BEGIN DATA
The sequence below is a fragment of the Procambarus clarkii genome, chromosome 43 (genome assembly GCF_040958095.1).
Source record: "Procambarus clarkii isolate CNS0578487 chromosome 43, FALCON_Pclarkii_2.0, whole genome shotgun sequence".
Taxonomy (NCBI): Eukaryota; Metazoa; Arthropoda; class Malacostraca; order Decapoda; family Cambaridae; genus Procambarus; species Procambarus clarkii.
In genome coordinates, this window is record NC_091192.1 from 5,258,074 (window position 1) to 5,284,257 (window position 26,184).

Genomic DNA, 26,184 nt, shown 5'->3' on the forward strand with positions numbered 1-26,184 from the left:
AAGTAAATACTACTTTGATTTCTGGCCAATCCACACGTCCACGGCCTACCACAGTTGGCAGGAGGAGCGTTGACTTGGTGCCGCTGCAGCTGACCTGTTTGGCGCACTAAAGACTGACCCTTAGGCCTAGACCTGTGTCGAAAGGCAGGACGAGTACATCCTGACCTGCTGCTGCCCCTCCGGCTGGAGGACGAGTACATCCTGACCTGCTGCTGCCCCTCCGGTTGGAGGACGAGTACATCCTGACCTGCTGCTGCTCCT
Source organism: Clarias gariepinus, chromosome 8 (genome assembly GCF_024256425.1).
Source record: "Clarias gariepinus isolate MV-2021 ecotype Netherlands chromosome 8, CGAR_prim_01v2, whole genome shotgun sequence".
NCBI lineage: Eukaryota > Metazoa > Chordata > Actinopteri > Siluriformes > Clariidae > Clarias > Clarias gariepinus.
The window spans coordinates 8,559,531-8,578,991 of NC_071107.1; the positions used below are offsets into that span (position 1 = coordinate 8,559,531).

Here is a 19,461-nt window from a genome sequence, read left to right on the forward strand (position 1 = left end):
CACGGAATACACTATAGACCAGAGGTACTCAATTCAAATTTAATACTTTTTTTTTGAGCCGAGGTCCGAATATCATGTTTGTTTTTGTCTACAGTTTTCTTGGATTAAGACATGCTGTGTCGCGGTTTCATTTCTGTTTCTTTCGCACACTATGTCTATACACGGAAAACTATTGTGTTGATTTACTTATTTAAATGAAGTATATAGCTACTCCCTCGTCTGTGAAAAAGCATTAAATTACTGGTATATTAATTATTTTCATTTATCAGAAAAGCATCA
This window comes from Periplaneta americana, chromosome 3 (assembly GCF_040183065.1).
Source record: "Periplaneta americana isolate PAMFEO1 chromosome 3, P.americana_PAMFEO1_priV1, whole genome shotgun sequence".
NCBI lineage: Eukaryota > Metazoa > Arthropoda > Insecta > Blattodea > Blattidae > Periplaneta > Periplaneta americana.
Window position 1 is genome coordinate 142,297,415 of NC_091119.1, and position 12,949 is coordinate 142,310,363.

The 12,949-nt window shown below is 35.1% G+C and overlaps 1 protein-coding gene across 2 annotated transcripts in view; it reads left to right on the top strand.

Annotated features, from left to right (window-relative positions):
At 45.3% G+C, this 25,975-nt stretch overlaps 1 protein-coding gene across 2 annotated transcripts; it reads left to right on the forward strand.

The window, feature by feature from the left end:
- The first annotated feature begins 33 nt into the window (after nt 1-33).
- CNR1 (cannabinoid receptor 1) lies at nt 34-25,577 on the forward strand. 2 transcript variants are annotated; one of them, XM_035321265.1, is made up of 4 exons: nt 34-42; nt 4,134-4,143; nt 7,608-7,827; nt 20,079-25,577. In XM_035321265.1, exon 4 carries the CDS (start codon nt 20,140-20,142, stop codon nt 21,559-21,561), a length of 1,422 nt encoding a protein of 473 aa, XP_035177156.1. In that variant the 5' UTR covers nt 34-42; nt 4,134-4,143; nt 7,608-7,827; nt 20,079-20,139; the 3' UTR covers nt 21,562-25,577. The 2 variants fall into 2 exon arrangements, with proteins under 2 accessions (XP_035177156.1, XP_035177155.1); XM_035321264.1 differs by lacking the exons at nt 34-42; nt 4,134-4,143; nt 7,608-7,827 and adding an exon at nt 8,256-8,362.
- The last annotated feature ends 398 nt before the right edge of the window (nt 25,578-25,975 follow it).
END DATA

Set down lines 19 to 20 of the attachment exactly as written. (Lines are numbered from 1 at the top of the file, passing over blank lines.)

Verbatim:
At 45.3% G+C, this 25,975-nt stretch overlaps 1 protein-coding gene across 2 annotated transcripts; it reads left to right on the forward strand.

The window, feature by feature from the left end: